Source: Florida Institute of Technology
Summary: Researchers have developed the fastest method to date for creating a key molecule used by neuroscientists in mapping brain activity.
The human brain is the most complex organ in the human body and is composed of over 85 billion neurons. Each of these neurons can be linked through up to 10,000 connections, known as synapses. Synaptic connections act like brain “switches” and release small molecules called neurotransmitters that pass along electrical signals. Glutamate is the most common neurotransmitter. It plays a critical role in brain activities related to emotion, cognition and memory. Therefore, neuroscientists are working to decode the brain to understand neurological disorders including depression and dementia, in part by studying “glutamatergic receptors,” where Glu is the molecule of interest. Researchers at Florida Institute of Technology have developed the fastest method to date for creating a key molecule used by neuroscientists at Columbia University in mapping brain activity. The study findings were published in the journal ACS Chemical Neuroscience.
To aid neuroscientists in mapping the enormously complex brain circuitry, researchers have used light to activate inactive, or “caged,” neurotransmitters in live brain tissue, including glutamate. The work will make the process of making caged Glu more effective, by cutting the number of steps in half and overall time by 80% while doubling the yields of previous methods. There were challenges that many scientists had with making these photo-responsive Glu tools. They also discovered ways to create two new versions of that molecule – a neurotransmitter called glutamate – that can further advance this critical field of study.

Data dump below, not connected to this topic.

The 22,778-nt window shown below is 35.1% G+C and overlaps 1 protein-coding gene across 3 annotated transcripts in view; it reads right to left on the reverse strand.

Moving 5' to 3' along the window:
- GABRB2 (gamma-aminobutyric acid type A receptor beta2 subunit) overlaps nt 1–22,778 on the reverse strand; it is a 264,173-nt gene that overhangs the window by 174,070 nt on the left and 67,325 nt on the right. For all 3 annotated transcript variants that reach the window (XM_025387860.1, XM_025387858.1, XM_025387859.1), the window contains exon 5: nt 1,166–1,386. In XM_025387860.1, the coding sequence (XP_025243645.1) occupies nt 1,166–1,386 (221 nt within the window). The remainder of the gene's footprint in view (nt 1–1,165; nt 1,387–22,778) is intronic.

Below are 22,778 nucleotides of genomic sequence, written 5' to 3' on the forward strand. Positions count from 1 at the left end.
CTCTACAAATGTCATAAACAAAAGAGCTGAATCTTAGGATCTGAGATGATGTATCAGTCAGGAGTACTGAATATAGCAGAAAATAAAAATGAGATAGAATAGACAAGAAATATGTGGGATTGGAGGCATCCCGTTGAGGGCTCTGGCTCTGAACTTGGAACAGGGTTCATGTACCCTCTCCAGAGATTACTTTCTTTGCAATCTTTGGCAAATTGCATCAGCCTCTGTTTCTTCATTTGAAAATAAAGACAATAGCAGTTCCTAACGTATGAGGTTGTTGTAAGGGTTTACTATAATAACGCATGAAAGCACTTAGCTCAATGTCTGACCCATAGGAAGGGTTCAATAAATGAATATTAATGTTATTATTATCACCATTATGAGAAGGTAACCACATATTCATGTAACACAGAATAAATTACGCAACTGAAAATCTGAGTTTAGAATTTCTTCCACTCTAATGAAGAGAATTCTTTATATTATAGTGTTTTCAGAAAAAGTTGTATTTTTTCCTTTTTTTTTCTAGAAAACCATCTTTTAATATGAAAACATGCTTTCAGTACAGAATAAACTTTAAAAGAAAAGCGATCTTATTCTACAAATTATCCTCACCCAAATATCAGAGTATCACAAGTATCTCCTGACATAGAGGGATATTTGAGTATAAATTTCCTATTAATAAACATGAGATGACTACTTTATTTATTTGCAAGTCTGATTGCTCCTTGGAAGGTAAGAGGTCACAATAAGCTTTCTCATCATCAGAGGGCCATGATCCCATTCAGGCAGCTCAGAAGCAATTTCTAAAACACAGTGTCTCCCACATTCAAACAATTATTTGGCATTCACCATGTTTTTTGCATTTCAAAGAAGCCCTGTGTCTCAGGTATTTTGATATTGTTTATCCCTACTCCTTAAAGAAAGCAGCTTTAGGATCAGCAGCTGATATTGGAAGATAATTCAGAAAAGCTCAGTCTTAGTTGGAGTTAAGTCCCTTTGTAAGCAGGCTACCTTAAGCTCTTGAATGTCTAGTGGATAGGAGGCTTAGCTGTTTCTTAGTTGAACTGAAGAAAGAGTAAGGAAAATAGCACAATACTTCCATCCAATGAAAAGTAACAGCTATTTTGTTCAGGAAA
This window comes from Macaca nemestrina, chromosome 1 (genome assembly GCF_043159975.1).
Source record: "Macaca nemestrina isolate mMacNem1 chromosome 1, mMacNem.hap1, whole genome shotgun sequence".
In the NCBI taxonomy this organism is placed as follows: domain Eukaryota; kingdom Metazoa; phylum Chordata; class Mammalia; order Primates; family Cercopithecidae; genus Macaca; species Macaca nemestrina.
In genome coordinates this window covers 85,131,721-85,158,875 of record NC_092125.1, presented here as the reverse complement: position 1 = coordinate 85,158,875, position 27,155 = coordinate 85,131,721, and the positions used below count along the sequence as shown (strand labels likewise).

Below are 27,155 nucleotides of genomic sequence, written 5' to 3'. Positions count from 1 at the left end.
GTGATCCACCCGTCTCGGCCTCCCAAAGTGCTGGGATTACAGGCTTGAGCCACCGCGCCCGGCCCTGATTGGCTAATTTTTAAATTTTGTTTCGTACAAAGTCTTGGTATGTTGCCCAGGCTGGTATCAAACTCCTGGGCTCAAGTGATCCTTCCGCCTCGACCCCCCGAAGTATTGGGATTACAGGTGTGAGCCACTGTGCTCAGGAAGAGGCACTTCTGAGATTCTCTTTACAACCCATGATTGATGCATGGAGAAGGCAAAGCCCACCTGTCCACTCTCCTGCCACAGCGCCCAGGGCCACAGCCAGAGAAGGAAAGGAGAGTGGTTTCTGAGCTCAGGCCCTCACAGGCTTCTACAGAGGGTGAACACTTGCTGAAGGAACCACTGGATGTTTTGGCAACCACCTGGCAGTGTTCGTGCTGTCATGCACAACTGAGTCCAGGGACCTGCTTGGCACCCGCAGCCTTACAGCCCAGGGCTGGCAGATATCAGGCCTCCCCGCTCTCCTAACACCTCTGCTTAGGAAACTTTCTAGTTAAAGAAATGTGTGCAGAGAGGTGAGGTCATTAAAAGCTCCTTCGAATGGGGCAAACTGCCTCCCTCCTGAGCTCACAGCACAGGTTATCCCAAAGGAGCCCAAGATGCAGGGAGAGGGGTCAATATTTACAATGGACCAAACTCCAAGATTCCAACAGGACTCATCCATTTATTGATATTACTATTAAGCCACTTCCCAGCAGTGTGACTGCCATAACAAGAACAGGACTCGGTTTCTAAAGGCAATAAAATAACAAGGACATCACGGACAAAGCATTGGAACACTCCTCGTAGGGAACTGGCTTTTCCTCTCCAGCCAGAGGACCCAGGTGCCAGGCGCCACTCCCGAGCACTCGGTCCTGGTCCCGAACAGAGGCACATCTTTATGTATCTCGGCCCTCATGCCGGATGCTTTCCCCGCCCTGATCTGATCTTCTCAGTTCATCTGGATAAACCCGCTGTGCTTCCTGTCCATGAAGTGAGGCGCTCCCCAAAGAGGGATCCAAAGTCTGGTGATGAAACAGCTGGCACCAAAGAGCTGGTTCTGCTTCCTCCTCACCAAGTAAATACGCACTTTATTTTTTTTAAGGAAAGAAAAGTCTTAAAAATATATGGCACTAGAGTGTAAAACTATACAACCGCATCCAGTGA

Prof. Nasri Nesnas said, “Our molecules to the neuroscientists are as valuable as cameras are to Google Maps” and further added, “We now have the fastest method to make the best cameras.”
More Information: Charitha Guruge et al, “Improved Synthesis of Caged Glutamate and Caging Each Functional Group”, ACS Chemical Neuroscience (2018). DOI: 10.1021/acschemneuro.8b00152